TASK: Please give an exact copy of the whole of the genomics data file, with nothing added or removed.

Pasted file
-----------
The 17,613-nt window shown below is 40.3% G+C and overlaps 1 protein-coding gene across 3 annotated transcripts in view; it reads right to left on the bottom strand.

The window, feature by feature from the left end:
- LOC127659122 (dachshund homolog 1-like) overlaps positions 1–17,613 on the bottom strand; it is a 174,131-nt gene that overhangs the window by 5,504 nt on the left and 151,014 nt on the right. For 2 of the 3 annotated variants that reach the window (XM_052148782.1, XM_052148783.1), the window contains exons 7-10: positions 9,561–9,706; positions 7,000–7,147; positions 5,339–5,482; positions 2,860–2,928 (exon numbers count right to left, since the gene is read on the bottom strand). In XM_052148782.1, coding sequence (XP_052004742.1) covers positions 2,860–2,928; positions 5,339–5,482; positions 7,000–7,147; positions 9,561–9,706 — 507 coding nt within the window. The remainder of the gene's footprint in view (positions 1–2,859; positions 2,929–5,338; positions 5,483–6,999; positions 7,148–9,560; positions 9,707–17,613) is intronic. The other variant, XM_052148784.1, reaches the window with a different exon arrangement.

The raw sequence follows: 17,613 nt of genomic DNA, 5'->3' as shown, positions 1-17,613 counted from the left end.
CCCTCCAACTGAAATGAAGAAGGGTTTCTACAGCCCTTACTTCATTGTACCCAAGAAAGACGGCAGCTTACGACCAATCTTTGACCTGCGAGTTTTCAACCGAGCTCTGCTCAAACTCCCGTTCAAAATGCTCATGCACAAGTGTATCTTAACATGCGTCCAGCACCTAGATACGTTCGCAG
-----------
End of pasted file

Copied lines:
The 17,613-nt window shown below is 40.3% G+C and overlaps 1 protein-coding gene across 3 annotated transcripts in view; it reads right to left on the bottom strand.

The window, feature by feature from the left end:
- LOC127659122 (dachshund homolog 1-like) overlaps positions 1–17,613 on the bottom strand; it is a 174,131-nt gene that overhangs the window by 5,504 nt on the left and 151,014 nt on the right. For 2 of the 3 annotated variants that reach the window (XM_052148782.1, XM_052148783.1), the window contains exons 7-10: positions 9,561–9,706; positions 7,000–7,147; positions 5,339–5,482; positions 2,860–2,928 (exon numbers count right to left, since the gene is read on the bottom strand). In XM_052148782.1, coding sequence (XP_052004742.1) covers positions 2,860–2,928; positions 5,339–5,482; positions 7,000–7,147; positions 9,561–9,706 — 507 coding nt within the window. The remainder of the gene's footprint in view (positions 1–2,859; positions 2,929–5,338; positions 5,483–6,999; positions 7,148–9,560; positions 9,707–17,613) is intronic. The other variant, XM_052148784.1, reaches the window with a different exon arrangement.

The raw sequence follows: 17,613 nt of genomic DNA, 5'->3' as shown, positions 1-17,613 counted from the left end.
CCCTCCAACTGAAATGAAGAAGGGTTTCTACAGCCCTTACTTCATTGTACCCAAGAAAGACGGCAGCTTACGACCAATCTTTGACCTGCGAGTTTTCAACCGAGCTCTGCTCAAACTCCCGTTCAAAATGCTCATGCACAAGTGTATCTTAACATGCGTCCAGCACCTAGATACGTTCGCAG